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When you’ve spent two decades analyzing and writing about every aspect of the music business, what’s your next act? For Tamara Conniff, the former editorial director of Billboard, teaming up with A&R veteran Mike Caren was just the ticket.
“The timing seemed right,” Conniff tells The Hollywood Reporter of her new gig as COO of publishing company Artist Publishing Group, or APG, “We’ve been talking about it forever and at least pretty solidly for a while.”
The two longtime friends came together on mutual needs — Conniff, having spent the years since her 2008 Billboard exit working with Irving Azoff at his Front Line Management, then entering the world of tech startups, had honed her skills at how to keep growing a company, while Caren, simultaneously running a recording studio, songwriting collective and publishing house, while also handling A&R duties for Warner Music Group as president of worldwide A&R, was looking for someone who could spearhead operations.
“Mike is creative and he needs to have the freedom to be in the studio, where I can help handle the business,” Conniff explains. “APG has grown over 100% percent in the last few years and we’re expecting the same kind of growth for 2013. My role is to alleviate some of [the business responsibilities] off of Mike so he can continue to be a visionary and I can make sure everyone gets paid on time and everything operates smoothly.”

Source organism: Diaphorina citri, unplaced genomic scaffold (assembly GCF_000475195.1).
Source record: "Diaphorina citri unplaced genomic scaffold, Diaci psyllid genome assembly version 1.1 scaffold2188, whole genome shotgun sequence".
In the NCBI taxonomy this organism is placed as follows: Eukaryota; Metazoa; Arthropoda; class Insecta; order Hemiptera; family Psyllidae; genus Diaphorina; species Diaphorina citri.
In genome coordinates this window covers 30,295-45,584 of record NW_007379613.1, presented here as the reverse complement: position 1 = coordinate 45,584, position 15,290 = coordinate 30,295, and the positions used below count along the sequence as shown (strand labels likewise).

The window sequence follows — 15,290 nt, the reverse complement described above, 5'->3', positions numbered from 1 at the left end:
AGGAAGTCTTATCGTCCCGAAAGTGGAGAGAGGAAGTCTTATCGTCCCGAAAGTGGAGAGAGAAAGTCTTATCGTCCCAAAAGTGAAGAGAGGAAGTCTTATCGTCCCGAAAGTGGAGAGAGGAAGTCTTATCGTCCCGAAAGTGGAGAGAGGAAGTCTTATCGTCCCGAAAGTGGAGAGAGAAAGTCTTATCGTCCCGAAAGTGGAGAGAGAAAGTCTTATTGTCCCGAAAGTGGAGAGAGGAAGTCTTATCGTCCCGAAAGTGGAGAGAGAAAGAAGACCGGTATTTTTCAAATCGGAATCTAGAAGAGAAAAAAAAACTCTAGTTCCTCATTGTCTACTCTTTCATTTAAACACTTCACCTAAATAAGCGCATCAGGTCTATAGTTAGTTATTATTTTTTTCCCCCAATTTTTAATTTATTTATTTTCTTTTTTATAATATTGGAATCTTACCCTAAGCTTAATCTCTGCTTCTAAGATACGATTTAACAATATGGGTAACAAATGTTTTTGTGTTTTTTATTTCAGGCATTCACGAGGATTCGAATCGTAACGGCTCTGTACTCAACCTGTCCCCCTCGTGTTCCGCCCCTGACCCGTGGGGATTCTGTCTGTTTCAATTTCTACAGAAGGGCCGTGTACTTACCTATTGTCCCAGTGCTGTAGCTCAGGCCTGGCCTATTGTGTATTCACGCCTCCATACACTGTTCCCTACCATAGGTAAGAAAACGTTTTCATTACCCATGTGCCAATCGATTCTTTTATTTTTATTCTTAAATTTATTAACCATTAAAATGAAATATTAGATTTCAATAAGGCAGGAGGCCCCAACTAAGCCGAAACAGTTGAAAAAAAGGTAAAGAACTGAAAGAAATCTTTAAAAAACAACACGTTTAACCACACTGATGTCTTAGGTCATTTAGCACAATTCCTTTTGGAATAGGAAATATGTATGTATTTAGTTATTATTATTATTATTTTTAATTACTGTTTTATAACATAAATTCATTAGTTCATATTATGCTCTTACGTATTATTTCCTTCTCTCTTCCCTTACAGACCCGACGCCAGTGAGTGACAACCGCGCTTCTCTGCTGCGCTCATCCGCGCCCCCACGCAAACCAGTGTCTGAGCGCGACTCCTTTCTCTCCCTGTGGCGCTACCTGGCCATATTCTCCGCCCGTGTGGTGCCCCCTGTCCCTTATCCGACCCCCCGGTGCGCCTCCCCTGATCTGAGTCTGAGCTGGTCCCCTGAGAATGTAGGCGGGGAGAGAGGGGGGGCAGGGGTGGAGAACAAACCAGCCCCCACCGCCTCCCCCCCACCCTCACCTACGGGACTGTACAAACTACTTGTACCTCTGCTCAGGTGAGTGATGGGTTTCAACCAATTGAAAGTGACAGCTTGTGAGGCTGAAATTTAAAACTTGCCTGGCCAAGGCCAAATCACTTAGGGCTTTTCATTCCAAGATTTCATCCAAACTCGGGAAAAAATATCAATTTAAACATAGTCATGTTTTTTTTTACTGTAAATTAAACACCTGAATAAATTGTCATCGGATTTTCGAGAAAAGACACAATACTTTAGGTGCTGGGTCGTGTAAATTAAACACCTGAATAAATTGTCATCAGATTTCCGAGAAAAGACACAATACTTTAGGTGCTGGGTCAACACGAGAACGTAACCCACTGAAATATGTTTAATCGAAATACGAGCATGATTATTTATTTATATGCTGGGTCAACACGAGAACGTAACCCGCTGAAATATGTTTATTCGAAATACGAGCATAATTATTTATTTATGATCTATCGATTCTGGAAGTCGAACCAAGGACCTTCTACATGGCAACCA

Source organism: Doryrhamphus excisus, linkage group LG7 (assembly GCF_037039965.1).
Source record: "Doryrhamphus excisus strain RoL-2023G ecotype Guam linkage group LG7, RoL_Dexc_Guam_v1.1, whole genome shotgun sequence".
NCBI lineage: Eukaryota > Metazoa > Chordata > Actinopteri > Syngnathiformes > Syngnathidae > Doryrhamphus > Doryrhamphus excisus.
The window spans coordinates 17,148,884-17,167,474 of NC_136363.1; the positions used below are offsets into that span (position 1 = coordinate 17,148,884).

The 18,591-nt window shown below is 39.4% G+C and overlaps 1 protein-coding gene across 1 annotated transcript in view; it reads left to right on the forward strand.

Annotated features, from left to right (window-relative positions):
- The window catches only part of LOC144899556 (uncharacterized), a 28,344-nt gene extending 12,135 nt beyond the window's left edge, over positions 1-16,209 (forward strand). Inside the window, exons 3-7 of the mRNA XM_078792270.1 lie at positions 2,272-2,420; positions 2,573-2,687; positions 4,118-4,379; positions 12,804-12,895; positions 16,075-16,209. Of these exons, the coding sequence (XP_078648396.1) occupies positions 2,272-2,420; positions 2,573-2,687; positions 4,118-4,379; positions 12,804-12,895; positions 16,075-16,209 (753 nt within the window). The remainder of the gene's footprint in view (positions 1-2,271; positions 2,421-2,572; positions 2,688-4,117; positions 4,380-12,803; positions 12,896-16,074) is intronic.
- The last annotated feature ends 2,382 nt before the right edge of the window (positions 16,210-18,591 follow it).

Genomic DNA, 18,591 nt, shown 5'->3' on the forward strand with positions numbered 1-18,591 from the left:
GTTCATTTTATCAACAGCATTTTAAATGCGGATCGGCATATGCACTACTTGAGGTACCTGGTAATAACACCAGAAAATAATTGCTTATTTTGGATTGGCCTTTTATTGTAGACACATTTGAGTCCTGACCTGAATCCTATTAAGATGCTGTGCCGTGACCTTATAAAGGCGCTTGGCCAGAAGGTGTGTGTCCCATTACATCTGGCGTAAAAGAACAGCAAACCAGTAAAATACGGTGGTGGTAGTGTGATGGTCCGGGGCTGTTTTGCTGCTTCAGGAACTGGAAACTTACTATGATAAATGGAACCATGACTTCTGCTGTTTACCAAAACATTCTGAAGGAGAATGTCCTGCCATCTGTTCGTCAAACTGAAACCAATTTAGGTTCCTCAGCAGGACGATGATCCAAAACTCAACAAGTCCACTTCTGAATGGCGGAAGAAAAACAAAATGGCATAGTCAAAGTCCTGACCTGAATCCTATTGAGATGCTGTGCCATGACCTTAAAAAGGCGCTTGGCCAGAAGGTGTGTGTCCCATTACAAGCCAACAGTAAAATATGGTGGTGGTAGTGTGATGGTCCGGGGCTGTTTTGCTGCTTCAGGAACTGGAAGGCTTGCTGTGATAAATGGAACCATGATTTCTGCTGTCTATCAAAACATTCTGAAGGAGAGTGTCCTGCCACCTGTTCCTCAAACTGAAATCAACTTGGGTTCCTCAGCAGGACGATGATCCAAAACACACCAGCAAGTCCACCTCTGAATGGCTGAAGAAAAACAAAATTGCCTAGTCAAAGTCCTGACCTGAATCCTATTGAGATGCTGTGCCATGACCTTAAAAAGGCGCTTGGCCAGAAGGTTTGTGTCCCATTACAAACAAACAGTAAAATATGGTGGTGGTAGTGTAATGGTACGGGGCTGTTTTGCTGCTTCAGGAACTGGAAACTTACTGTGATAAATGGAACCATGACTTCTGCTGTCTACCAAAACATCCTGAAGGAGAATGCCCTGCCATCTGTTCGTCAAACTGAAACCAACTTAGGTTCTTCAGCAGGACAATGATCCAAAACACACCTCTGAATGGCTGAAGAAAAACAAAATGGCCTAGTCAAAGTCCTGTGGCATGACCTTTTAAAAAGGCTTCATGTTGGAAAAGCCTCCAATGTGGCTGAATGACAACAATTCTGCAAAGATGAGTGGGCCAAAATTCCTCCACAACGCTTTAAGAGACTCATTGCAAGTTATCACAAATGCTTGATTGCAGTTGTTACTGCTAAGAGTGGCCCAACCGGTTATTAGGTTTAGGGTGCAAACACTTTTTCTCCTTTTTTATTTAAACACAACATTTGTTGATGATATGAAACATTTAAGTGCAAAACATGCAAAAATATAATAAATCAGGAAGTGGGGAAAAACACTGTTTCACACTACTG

To that end, Conniff adds that APG, which recently won two ASCAP Pop Awards and has notched more than a dozen Top 40 hits, is “actively signing songwriters.” They also sign recording artists to partnerships through a venture with Atlantic Records. And their internal A&R process is different, too. “We have a very hands-on concierge kind of system where everybody listens to everything and everyone is a part of the creative process,” she explains. “I can’t really think of another company that does exactly what we do.”
Building and growing a multi-faceted operation is a skill she learned from Azoff, whom Conniff calls “the best teacher in the world,” but joining APG also points to the music industry’s most consistently profitable sector, even in uncertain times.
Says Conniff: “The money is still in publishing — it always has been, but now everyone is realizing it because of the state of music and what’s happened with our industry in the past 16 years. Still, people need songs. They need hit songs.”
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